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176 ASSESSING THE NECESSITY OF THE CHIMPANZEE Humanized Mice for the Study of Human Infectious Diseases ALEXANDER PLOSS Research Assistant Professor Laboratory of Virology and Infectious Disease The Rockefeller University From Chimpanzee to Human—Translational Research in Viral Hepatitis EUGENE SCHIFF Leonard Miller Professor of Medicine Director, Schiff Liver Institute/Center for Liver Disease University of Miami Medical School 2:55 p.m. Panel Discussion with Committee • What scientific alternatives exist should the chimpanzee no longer be an available model? • How long would it take for science to catch up if the chimpanzee were no longer available? 3:40 p.m. BREAK SESSION V: INFECTIOUS DISEASES Session Objectives: Review the role of chimpanzees in infectious disease research. Explore alternative models also used in this research area. JOHN BARTLETT, Session Chair Professor Department of Medicine Johns Hopkins University School of Medicine 4:00 p.m. PANELISTS [15 min/talk] The Role of Chimpanzees in HIV Research NANCY HAIGWOOD Professor of Microbiology and Immunology Director Oregon National Primate Research Center

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177 APPENDIX C The Role of Chimpanzees in RSV Research PETER COLLINS Director RNA Viruses Section National Institute of Allergy and Infectious Diseases Current Experimental Models for Malaria Vaccine Development ANN-MARIE CRUZ Program Officer, Research and Development PATH Malaria Vaccine Initiative Monoclonal Antibody Therapeutics THERESA REYNOLDS Director Safety Assessment Genentech Alternative Models for Infectious Disease Research ROBERT HAMATAKE Director of HCV Biology GlaxoSmithKline 5:15 p.m. Panel Discussion with Committee • What scientific alternatives exist should the chimpanzee no longer be an available model? • How long would it take for science to catch up if the chimpanzee were no longer available? 6:00 p.m. ADJOURN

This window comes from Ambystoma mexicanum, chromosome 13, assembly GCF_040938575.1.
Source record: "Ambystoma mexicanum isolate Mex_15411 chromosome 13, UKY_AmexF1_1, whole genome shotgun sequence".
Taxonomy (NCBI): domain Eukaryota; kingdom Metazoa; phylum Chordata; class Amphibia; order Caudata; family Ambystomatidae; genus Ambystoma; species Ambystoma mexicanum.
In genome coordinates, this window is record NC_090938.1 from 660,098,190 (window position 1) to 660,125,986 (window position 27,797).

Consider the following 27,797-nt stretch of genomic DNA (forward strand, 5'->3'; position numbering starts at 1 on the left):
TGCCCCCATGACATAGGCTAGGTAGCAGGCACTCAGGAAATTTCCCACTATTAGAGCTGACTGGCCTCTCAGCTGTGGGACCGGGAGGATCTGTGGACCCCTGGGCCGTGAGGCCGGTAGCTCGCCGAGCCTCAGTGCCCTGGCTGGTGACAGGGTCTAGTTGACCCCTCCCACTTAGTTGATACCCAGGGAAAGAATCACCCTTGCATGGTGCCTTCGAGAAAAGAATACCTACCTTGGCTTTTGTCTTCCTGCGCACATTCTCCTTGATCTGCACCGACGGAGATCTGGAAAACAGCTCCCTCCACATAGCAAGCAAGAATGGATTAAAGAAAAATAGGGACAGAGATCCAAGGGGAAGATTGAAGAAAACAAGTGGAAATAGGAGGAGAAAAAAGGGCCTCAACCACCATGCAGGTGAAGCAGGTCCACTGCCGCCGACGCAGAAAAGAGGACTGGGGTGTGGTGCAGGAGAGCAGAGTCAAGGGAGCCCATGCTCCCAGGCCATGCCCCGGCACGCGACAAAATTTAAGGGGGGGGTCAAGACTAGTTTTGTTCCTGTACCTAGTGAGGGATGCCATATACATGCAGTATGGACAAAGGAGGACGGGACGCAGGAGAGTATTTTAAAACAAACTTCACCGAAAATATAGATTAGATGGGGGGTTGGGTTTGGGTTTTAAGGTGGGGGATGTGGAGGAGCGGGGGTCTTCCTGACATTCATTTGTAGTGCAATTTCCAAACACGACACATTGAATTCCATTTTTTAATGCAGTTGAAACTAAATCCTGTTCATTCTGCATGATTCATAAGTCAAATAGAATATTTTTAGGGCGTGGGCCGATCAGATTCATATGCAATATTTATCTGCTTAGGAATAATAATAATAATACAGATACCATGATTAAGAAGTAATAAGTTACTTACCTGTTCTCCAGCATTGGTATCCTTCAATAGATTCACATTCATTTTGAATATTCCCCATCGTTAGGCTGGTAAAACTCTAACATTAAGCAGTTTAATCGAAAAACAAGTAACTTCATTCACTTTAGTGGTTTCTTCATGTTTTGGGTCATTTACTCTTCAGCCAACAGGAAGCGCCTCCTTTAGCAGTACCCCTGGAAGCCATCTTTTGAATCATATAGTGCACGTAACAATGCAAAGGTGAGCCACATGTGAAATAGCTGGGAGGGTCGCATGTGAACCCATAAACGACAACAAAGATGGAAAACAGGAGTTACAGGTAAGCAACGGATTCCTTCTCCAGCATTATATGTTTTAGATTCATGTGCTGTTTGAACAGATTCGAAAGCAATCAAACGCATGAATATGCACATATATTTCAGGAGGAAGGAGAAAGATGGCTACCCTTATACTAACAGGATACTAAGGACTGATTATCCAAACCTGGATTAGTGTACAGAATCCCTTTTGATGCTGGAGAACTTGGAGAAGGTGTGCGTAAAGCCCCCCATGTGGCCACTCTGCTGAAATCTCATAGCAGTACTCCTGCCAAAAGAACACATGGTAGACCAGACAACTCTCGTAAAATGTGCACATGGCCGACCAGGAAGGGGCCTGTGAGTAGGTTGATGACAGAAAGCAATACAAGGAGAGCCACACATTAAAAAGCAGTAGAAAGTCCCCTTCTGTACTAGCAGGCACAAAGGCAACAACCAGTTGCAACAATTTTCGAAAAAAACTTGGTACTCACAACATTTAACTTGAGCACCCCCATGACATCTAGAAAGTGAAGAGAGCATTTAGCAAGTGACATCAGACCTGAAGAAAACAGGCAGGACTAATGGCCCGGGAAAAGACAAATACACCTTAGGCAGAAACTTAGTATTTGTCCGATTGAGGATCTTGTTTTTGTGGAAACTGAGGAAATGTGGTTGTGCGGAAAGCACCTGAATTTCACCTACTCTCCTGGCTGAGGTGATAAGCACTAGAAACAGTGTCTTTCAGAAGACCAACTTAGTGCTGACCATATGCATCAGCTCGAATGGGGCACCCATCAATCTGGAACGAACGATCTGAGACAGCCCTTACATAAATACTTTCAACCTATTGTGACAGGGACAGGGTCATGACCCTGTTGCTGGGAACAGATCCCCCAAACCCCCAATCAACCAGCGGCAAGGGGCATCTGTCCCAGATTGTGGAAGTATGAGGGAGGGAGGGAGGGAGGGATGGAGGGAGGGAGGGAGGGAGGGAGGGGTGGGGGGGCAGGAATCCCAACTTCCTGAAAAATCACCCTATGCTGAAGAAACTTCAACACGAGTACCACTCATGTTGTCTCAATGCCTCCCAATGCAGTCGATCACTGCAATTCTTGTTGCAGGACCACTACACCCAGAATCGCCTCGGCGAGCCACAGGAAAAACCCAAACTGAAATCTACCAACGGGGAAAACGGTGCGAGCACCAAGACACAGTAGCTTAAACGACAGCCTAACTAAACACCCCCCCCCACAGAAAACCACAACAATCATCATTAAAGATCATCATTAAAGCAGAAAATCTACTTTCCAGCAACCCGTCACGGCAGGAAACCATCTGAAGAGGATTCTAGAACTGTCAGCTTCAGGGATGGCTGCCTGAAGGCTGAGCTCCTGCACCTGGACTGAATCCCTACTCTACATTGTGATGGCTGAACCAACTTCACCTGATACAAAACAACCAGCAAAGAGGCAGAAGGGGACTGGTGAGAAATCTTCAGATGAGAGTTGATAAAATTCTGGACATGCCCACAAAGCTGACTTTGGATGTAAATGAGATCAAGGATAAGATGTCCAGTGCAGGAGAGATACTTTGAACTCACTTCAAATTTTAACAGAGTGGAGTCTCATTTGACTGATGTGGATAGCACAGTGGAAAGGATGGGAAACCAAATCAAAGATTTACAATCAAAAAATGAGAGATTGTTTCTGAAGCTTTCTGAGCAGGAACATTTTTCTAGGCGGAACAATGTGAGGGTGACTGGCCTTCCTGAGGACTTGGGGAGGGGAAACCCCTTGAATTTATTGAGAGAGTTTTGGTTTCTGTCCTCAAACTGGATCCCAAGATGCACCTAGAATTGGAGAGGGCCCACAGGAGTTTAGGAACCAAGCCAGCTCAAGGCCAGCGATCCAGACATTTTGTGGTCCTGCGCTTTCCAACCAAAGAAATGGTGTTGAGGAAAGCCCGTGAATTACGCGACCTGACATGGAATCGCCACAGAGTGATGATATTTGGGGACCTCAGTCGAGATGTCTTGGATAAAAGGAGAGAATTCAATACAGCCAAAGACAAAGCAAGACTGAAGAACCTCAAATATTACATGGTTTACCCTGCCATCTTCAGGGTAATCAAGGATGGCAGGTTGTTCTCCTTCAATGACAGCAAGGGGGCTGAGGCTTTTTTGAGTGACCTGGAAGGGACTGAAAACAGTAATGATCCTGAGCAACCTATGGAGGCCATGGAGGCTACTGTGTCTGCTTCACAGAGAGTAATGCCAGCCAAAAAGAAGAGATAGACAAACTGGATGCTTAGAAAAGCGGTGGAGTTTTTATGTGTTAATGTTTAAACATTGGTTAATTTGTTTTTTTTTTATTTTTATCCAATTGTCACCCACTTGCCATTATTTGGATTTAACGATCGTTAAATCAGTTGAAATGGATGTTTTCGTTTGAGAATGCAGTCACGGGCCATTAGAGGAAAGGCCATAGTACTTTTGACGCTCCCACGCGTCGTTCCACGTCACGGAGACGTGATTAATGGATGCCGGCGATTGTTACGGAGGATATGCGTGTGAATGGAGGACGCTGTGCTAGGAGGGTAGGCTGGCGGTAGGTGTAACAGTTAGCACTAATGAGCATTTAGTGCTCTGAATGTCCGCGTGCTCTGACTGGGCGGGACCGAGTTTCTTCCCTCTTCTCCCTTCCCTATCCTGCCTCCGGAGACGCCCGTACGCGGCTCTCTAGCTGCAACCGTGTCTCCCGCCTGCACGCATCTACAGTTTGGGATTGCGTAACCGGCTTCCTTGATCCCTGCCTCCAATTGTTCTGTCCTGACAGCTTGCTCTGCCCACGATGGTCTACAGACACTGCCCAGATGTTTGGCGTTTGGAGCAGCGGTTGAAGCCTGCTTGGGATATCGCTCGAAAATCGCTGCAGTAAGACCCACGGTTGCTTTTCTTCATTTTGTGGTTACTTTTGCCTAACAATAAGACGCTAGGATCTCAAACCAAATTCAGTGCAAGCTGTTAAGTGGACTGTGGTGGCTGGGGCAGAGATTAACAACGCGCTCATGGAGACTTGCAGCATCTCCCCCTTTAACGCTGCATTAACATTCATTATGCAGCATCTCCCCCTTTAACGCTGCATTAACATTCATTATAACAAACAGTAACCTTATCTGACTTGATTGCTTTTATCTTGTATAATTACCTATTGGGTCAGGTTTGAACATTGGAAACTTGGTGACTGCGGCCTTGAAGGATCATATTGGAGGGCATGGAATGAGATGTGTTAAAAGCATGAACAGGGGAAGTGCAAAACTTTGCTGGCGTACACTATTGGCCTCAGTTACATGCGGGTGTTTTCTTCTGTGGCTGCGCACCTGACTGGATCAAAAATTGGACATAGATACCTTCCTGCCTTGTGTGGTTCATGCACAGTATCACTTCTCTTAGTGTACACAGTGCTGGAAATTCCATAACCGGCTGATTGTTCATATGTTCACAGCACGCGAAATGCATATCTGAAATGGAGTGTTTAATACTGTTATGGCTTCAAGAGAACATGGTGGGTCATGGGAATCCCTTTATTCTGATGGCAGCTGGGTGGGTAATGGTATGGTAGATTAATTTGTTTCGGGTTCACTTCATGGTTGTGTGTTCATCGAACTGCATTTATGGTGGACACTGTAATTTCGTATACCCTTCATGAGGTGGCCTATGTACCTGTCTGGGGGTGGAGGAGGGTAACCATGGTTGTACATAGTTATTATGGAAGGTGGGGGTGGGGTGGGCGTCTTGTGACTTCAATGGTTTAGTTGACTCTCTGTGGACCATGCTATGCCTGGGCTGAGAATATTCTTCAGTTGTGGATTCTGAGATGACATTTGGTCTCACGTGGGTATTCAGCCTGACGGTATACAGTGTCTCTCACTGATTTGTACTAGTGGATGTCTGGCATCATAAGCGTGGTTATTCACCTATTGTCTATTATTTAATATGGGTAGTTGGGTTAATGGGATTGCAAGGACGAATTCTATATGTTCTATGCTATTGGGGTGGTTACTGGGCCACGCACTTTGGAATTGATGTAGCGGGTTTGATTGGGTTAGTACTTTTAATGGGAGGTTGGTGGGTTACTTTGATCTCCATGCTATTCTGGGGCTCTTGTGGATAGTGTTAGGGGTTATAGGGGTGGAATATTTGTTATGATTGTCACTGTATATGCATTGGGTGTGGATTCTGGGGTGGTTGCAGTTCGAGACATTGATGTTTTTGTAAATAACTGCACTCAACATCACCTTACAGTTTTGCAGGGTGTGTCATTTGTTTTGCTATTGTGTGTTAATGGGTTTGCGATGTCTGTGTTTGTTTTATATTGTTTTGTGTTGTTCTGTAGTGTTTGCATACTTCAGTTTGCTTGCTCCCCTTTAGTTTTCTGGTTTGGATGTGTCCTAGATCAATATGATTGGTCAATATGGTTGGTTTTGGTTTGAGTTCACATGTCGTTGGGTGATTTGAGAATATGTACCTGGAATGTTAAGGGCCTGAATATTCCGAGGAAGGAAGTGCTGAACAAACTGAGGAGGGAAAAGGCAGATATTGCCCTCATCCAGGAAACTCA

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178 ASSESSING THE NECESSITY OF THE CHIMPANZEE August 12, 2011 Keck Center, Room 100 500 Fifth Street, NW Washington, DC 20001 Meeting Objectives: • To obtain background data on the current use of chimpanzees in biomedical and behavioral research • To explore potential alternative models to chimpanzees • To seek public comment about the scientific need for chimpanzees in biomedical and behavioral research SESSION VI: POTENTIAL FUTURE NEEDS Session Objectives: Explore potential future needs for chimpanzees in biomedical and behavioral research. Consider emerging threats and novel technologies. EDWARD HARLOW, Session Chair Special Assistant to the Director National Cancer Institute 8:30 a.m. PANELISTS [15 min/talk] Surveying the Future of Chimpanzee Research THOMAS J. ROWELL Director New Iberia Research Center University of Louisiana at Lafayettte Is Chimpanzee Research Critical to the Health Security of the United States? JOSEPH BIELITZKI Associate Director Office of Research and Commercialization University of Central Florida

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179 APPENDIX C The Role of Chimpanzees in Biodefense Research— DoD Perspective JAMES SWEARENGEN Director (retired) Comparative Medicine Veterinarian National Biodefense Analysis and Countermeasures Center The Role of Chimpanzees in Biodefense Research— NIH Perspective MICHAEL KURILLA Director Office of Biodefense Research Affairs National Institutes of Health 9:45 a.m. Discussion with the Committee • In the event of a public health emergency, what would the consequences be if there were no chimpanzees available for biomedical research? • What would the impact be if chimpanzees were unavailable for testing during drug development and research? • How long would it take for science to catch up if the chimpanzee were no longer available? 10:45 a.m. ADJOURN